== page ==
As a child, Sarah Kersey became a NASCAR fan. As a young adult, she has become a cancer survivor, an extremely popular elementary school teacher — and an active volunteer.
Kersey, of Dublin, Ohio, has volunteered for eight years at Flying Horse Farms in Mt. Gilead, Ohio, and two other camps in the Serious Fun Camp network. That led to what she calls her favorite NASCAR-related memory, actual races aside. It was the day a young camper showed up wearing a Kasey Kahne T-shirt. He and Kersey shared an immediate bond; Kahne has been Kersey’s favorite driver for years.
Representing Flying Horse Farms, Kersey has been named one of four finalists for The NASCAR Foundation’s Eighth Annual Betty Jane France Humanitarian Award. Flying Horse Farms provides transformative camp experiences for seriously ill children ages 8-17 and their family members from throughout Ohio, at no cost. The facility yearly hosts approximately 900 children and family members.
Kersey spends summer weeks as a camp counselor. During spring and fall weekends she serves as a family camp counselor.
The Betty Jane France Humanitarian Award, named in honor of the foundation’s late founder and chairwoman, honors NASCAR fans such as Kersey who are also accomplished volunteers working for children’s causes in their communities throughout the United States. The award winner will be determined via an online fan vote that is running until Nov. 19 at 5 p.m. (ET) at NASCARfoundation.org/Award. The winner will be announced on Nov. 29 during the Monster Energy NASCAR Cup Series Awards at Wynn Las Vegas.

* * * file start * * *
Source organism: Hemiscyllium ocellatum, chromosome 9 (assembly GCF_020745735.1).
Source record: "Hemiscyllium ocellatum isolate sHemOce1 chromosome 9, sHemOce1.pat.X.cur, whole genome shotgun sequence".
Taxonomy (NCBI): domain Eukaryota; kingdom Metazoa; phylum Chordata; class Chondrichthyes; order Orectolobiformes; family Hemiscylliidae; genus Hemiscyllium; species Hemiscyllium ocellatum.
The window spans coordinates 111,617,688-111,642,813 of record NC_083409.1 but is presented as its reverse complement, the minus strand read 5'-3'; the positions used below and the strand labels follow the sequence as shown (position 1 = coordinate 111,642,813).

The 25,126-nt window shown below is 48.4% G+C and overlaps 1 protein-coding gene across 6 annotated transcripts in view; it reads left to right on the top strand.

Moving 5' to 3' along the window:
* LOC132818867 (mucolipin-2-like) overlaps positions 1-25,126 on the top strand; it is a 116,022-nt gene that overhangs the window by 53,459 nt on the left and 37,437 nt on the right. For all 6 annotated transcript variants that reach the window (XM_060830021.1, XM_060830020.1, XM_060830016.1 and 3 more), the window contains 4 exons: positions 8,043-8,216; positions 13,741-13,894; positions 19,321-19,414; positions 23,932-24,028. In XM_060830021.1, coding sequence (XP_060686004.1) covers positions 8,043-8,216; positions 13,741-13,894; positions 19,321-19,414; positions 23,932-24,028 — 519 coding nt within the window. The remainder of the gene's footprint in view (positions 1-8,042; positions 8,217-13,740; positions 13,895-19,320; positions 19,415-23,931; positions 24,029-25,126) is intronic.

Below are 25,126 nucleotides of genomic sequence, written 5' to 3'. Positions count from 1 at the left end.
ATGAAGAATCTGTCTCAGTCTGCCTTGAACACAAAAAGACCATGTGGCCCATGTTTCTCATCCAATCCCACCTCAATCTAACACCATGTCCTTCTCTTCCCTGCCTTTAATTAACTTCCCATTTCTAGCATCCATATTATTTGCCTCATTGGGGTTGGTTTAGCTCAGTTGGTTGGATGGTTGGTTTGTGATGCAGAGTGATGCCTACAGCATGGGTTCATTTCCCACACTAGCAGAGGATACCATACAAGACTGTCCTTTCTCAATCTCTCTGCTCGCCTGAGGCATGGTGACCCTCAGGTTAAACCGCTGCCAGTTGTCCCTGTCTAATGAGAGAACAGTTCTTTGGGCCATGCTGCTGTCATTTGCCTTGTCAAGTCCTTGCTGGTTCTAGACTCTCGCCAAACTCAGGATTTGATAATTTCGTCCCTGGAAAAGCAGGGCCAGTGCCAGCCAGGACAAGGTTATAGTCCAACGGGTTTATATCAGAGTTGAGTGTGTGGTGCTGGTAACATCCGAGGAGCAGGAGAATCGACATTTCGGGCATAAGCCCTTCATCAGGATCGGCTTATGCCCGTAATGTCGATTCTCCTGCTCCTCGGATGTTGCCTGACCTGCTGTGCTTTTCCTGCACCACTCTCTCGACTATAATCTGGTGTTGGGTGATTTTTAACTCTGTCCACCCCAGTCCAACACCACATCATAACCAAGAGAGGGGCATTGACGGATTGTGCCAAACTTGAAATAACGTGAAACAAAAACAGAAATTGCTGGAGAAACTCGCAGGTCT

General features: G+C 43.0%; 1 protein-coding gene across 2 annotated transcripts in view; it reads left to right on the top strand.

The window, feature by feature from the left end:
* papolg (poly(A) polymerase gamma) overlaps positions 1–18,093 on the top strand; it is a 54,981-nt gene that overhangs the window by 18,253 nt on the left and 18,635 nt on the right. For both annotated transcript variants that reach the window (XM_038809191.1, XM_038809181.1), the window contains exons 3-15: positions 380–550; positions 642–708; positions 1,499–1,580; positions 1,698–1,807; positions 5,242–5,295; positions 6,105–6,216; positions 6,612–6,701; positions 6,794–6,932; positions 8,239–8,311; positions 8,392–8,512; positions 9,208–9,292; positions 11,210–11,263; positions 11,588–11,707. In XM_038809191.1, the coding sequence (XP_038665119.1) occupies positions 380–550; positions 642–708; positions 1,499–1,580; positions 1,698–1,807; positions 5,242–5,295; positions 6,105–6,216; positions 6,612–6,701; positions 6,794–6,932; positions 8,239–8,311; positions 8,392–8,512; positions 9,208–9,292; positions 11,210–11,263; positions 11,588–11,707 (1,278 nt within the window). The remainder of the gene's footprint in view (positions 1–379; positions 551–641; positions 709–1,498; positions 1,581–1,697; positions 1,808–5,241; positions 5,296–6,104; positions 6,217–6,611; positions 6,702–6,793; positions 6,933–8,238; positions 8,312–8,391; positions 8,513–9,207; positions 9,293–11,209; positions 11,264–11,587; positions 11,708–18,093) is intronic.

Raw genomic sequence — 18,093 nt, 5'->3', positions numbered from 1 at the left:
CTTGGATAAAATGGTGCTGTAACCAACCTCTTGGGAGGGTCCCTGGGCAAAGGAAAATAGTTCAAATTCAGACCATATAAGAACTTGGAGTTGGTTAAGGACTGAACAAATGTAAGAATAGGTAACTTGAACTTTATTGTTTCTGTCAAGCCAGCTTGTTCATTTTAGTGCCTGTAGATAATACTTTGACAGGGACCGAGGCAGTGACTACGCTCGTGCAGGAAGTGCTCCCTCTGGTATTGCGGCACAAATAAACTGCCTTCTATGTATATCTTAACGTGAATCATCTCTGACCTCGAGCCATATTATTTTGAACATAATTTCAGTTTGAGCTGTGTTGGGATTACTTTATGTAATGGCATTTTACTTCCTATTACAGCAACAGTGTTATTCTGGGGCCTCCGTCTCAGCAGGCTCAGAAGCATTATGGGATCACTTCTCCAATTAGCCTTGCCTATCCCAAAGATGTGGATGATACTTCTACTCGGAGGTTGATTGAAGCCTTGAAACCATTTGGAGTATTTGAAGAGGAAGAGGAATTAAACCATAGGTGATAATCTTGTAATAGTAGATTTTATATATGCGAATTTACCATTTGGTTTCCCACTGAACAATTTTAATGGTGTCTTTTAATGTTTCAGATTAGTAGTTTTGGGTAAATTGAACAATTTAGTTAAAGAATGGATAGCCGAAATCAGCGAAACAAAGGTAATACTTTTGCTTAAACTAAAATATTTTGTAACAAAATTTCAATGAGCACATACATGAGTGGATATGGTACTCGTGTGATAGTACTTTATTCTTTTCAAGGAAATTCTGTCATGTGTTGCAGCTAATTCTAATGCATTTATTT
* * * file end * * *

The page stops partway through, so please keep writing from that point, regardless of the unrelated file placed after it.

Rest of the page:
The NASCAR Foundation will donate $25,000 to the charities represented by the award finalists, with the winner’s charity receiving a $100,000 donation. Since the award’s inception, The NASCAR Foundation has impacted the lives of more than 260,000 children by providing more than $1.2 million in contributions to charities represented by finalists for the award.
Being a finalist, Kersey said, “is, I think, the most prestigious thing that is ever going to come to me. Whether I win or not, I feel like going through this process is something I’ve been blessed to be part of.”
Kersey’s childhood is rich with other NASCAR memories, mainly the many days spent watching races with her father.
“It was one thing we could really share which was really, really special,” Kersey said. “He grew up in Georgia and in the South, NASCAR is a way of life. I remember having butterflies when I was little, when they would wave the checkered flag. When I visit my dad now, we watch NASCAR.”
Childhood, however, seemed a distant memory 10 years ago. At the age of 21, Kersey was diagnosed with a tumor on her spine prior to her junior year at college. Multiple surgeries led to remission, which continues today.
“My life kind of stopped when I got cancer,” she said. “But I truly mean this: Without cancer, I would have never found Flying Horse Farms. I would have never met my wonderful boyfriend; because I got sick I had to take time off from college (Bowling Green) and if I hadn’t had to do that, I would’ve never met him. All these blessings in my life … I’m eternally grateful for my illness, each and every day.
“Camp has gifted me with the opportunity to see the true definition of strength, courage and empowerment and I feel eternally blessed.”
Kersey considers her life wonderful, except for this one, nagging item. Kahne recently retired from NASCAR. She is heartbroken, having been drawn to Kahne, in part, because of his own charitable work through his Kasey Kahne Foundation.
“It’s easy to love NASCAR drivers because they do so many wonderful things in the world, in their communities,” Kersey said. “That’s why I’ve always chosen my favorite drivers because of what they do off the track.”